#1. Order house wine
When dining out, order the vino della casa (house wine) over a bottle of wine. Not only does it taste just as good, but it’s much cheaper. It’s usually served by the litre and comes in a carafe.
Pickpockets are all over the city, especially around monuments and archaeological sites. Watch out on bus routes 40 and 64 which go to the Vatican and are usually overcrowded with tourists, making it a notorious hotspot for pickpockets. Err on the side of caution and take the metro to Ottaviano instead. If anyone tries to distract you for any reason, be suspicious, especially if they are adamantly trying to get your attention.
#3. Avoid Eating in the Centre of Rome
Unless a local gives you a recommendation, don’t expect to eat great food in the historical centre. I get it, you want to enjoy a meal with a view of the Pantheon, but remember that you’re paying for the view, not high quality food. Romans wouldn’t be caught dead eating in Piazza Navona, neither should you. We do have a list to some of the best brunch places in the city coming soon!
#4. Avoid Taking Taxis + how to get out of the airport in Rome
After a long flight you might be inclined to fork out for a taxi for door-to-door service. Just make sure you know what you’re paying before you jump in the taxi
The city of Rome enforces a set fee for airport transfers, but some taxi drivers are known to rip off tourists. A taxi from Ciampino Airport into Rome is fixed at €30. This includes all passengers, their bags, and one stop in the center. It’s illegal for drivers to charge more. A cheaper alternative is to take the airport shuttle bus (45 minutes; around €6).
From Fiumicino-Leonardo da Vinci Airport, the set fee for a taxi is €48. However, the fastest way to reach the city is on the Leonardo Express train to Termini Station (30 minutes, €14).
Don’t let a taxi driver bully you into thinking your hotel is not within the Aurelian walls.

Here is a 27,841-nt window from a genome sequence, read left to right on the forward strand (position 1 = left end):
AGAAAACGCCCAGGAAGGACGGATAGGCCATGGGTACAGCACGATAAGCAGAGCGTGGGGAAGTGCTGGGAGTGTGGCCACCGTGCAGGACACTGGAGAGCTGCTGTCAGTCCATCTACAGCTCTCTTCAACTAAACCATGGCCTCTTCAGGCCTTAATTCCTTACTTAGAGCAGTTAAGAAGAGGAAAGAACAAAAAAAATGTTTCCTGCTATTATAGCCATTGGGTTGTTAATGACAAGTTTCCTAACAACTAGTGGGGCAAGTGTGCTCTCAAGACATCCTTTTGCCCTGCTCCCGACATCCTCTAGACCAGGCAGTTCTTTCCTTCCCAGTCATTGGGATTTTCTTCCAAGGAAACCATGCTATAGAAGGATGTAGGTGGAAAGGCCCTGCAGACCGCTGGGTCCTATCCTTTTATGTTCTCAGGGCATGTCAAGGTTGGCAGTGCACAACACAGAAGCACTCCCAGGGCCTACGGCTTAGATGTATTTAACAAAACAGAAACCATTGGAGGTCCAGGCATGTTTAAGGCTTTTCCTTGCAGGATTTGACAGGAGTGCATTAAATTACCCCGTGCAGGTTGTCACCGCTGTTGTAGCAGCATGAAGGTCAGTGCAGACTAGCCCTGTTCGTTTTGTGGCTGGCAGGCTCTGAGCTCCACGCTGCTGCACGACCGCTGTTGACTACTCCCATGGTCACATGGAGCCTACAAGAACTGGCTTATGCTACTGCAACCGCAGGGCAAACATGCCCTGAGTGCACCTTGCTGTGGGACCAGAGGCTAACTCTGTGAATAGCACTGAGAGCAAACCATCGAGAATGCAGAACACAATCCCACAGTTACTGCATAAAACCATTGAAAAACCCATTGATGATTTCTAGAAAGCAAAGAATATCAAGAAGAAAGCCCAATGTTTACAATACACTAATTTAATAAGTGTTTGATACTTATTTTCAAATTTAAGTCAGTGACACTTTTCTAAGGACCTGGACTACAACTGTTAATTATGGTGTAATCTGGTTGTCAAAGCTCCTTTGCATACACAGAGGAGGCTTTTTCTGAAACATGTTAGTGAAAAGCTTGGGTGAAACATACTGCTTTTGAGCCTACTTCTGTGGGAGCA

#5. Italian Meal Times
If you normally eat dinner around 6-7pm, you may find that some of the restaurants aren’t yet open. Generally, Italians start to head out for dinner from 8:30pm or even later. Restaurant kitchens are known to close well after 10pm so don’t worry about missing out.
If you can’t wait until 8:30pm, do as the Italians do and have an aperitivo. All over the city, from 7pm are bars which offer an open buffet and drink for €10. My personal favourite is Freni e Frizioni.
Italy doesn’t have a big tipping culture. In restaurants you can expect to see a service charge added to the bill. In trattorias and pizzerias, a one to two euro tip is fine. You can also expect to pay for pane e coperto (a bread and cover charge). This is standard and is added even if you don’t ask for or eat the bread.
Travel Hack Tip: Neither taxi drivers or bartenders expect tips.
#7. Avoid ‘Fake’ Gelato
Enjoying an authentic creamy gelato is one of the real pleasures when coming to Italy. But not all gelato is created equal. Steer away from a gelateria (gelato shop) with displays of pretty, puffy clouds of gelato. This fluffiness comes from artificial thickeners. Also, avoid gelato that is brightly-coloured, this means lots of chemicals were used in the process.
Travel Hack Tip: If you’re still unsure, compare its colour to how it would appear blended. A blended apple is never fluorescent green.
#8. Monday is Rest Day
Since museums and restaurants are open throughout the weekend, Monday is their rest day and they remain closed. Make sure you plan ahead by checking opening times on websites to avoid disappointment. Keep Mondays for shopping, visiting parks and relaxing.